November 6, 2015

Where is La Ruche?

Living in Paris over four years I need to dig a bit deeper to find places I have not explored yet. Every once in a while I'll come across a website with intriguing propositions. Yesterday was one of those tours that I had registered for on a hunch.

La Ruche in the Passage Dantzig- never heard of it?!?

Well, turns out La Ruche nestling discreetly in the 15th arrondissement - closer to Vanves than the metro line 6 - owes its existence to Alfred Boucher, a well-known sculptor and a generous philanthropist, who in 1902 set up this three-story circular structure thanks to recycled buildings from the 1900 World’s Fair.

La Ruche got its name because it looked more like a large beehive than any dwelling for humans. It was designed to help young artists by providing them with shared models and with a large exhibition space.

We had the privilege - since this building is usually closed to the public - to discover not only the architecture of this building classified as an "historic monument" and the romantic garden of age old trees, but also the small studios which, over the years, have been used by famous painters, sculptors and writers such as Chagall, Modigliani, Soutine and Brancusi.

Apparently at La Ruche the rent was dirt cheap and no one was evicted for non-payment. When hungry, many would wander over to artist Marie Vassilieff's soup kitchen (more genteely called her "Cantine") for a meal and conversation with fellow starving artists.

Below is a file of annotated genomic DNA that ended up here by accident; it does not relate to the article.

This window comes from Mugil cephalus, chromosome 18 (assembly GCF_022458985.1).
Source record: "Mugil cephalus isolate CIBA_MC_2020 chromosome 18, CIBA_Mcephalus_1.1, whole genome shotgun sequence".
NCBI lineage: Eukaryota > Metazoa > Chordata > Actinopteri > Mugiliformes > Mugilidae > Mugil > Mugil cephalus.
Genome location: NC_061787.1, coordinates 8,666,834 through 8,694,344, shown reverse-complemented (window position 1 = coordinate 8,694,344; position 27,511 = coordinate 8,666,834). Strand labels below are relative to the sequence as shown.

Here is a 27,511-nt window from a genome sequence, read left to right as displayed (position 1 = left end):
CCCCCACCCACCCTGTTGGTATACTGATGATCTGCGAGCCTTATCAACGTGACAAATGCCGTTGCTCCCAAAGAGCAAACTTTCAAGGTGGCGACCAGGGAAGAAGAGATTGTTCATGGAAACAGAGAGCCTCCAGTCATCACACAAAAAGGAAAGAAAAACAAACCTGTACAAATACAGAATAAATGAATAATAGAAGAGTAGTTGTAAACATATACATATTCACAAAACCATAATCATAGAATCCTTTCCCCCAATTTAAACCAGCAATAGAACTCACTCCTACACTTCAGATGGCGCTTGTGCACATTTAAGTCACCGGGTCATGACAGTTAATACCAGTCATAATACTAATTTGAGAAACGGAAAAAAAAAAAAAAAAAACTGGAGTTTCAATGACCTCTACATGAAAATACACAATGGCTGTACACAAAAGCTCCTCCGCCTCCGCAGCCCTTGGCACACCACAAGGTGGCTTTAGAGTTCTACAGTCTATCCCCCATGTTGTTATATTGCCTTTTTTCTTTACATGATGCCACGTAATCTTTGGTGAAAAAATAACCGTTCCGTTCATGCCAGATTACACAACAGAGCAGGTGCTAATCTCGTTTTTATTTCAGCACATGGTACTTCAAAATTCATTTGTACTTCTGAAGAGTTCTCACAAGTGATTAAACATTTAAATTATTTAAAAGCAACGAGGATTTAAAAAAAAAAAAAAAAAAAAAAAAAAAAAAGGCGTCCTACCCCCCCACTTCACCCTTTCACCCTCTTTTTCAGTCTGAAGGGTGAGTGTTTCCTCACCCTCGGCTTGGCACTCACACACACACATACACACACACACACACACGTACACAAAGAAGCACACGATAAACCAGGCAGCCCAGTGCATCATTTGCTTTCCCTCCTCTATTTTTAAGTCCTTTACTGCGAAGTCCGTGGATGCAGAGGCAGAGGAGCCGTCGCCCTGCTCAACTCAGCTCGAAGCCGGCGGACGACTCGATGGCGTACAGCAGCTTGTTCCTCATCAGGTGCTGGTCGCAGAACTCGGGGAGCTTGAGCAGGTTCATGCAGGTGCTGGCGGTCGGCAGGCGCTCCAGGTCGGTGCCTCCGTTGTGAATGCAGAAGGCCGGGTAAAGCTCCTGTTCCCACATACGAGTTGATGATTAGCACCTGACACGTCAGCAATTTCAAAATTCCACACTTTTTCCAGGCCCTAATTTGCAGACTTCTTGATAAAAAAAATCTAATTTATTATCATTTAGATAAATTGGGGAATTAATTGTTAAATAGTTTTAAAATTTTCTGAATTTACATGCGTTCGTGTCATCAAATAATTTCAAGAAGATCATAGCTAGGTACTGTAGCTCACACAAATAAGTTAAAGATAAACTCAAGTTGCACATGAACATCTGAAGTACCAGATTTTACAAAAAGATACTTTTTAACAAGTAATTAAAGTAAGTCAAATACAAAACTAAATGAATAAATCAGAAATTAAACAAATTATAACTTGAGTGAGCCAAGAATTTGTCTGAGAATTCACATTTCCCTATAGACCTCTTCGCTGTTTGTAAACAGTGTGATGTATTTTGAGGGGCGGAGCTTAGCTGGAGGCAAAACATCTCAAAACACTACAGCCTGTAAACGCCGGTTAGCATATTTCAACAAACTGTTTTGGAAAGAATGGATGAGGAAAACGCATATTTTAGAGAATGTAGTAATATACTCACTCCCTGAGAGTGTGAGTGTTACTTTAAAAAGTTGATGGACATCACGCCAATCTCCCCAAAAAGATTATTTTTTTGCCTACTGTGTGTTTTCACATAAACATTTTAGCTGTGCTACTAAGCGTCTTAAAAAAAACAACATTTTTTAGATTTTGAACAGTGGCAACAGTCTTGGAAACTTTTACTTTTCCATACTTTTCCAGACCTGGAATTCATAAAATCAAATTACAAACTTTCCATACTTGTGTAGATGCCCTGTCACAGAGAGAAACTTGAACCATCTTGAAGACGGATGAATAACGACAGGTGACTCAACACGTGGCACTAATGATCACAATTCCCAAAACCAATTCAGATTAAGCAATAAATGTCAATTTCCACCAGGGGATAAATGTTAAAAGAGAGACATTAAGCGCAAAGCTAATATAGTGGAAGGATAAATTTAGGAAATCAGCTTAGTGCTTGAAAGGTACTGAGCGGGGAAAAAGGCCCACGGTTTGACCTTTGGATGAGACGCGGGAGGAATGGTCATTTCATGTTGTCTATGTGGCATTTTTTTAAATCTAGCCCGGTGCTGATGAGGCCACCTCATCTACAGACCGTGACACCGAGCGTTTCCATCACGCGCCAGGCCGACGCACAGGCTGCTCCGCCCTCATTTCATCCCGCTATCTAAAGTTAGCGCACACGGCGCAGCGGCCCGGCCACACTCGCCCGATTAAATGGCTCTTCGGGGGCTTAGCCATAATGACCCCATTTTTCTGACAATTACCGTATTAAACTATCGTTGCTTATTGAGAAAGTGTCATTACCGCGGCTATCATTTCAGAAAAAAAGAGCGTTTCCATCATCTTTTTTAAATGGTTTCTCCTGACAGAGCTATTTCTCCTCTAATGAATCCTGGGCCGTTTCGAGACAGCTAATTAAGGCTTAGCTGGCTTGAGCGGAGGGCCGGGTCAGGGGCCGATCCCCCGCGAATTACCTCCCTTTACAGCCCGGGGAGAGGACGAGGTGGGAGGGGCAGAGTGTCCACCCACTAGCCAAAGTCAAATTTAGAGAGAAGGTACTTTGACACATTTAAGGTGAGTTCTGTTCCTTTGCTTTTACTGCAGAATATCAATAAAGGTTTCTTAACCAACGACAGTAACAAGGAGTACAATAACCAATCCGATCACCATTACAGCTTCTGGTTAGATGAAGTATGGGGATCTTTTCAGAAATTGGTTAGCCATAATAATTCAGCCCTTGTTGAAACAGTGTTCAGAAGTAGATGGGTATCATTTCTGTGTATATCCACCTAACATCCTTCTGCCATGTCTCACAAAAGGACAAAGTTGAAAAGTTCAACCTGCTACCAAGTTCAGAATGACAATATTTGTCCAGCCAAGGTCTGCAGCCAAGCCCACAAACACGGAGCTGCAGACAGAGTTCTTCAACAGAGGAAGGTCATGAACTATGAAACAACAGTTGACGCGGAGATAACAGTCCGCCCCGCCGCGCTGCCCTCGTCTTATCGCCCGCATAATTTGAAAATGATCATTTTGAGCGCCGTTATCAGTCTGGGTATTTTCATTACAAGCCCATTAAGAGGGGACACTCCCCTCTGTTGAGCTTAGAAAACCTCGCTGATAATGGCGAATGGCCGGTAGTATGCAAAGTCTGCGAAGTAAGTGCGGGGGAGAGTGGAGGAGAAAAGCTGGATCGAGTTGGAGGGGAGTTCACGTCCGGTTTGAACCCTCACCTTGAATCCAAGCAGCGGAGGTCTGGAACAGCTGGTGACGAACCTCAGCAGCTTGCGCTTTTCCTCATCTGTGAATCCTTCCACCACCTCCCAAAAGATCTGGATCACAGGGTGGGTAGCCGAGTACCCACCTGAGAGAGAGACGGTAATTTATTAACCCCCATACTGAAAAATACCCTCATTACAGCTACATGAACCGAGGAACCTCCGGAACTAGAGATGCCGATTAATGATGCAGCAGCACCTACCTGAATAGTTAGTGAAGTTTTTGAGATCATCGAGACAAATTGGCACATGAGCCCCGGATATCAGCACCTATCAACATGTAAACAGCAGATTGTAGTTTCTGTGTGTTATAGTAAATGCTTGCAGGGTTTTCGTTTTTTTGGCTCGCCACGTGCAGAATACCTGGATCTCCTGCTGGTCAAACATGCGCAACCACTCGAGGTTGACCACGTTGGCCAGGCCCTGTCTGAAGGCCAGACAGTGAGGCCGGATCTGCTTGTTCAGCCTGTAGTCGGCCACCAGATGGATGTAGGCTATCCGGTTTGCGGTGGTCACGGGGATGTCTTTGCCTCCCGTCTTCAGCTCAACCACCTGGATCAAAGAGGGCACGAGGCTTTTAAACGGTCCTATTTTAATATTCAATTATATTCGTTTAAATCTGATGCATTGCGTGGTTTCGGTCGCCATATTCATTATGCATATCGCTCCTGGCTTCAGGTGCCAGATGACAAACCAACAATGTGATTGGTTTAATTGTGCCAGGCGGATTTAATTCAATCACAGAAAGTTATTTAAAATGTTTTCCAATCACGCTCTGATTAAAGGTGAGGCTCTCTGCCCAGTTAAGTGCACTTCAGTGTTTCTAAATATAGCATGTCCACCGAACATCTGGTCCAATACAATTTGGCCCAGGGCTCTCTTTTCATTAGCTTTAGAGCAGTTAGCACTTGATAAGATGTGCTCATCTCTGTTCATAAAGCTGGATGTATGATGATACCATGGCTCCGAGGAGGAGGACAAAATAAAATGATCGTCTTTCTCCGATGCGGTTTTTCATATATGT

The story goes that the Russian painter Pinchus Kremegne got off the train at the Gare de l'Est with three rubles in his pocket. The only words in French he knew were "Passage Dantzig"; but that was all he needed to get him there.

Today, La Ruche still welcomes about 60 artists.

Ready to uncover this secret place

Admiring the Indian summer colours before entering

Originally a temporary building designed by Gustave Eiffel
for use as a wine rotunda at the Great Exposition of 1900

The structure was dismantled and re-erected as low-cost studios for artists
by Alfred Boucher (1850–1934)

A preservation mission - lead by Paul Sartre took over in 1971
turning La Ruche into a collection of working studios

Tone in tone with my outfit

Recycled wooden staircase, recycled?!?

Natural light peaking though the cupola

One of Alfred Boucher sculptures

These gates belonged to the Women's Pavilion during Paris' World Exhibition

A quiet corner in the garden

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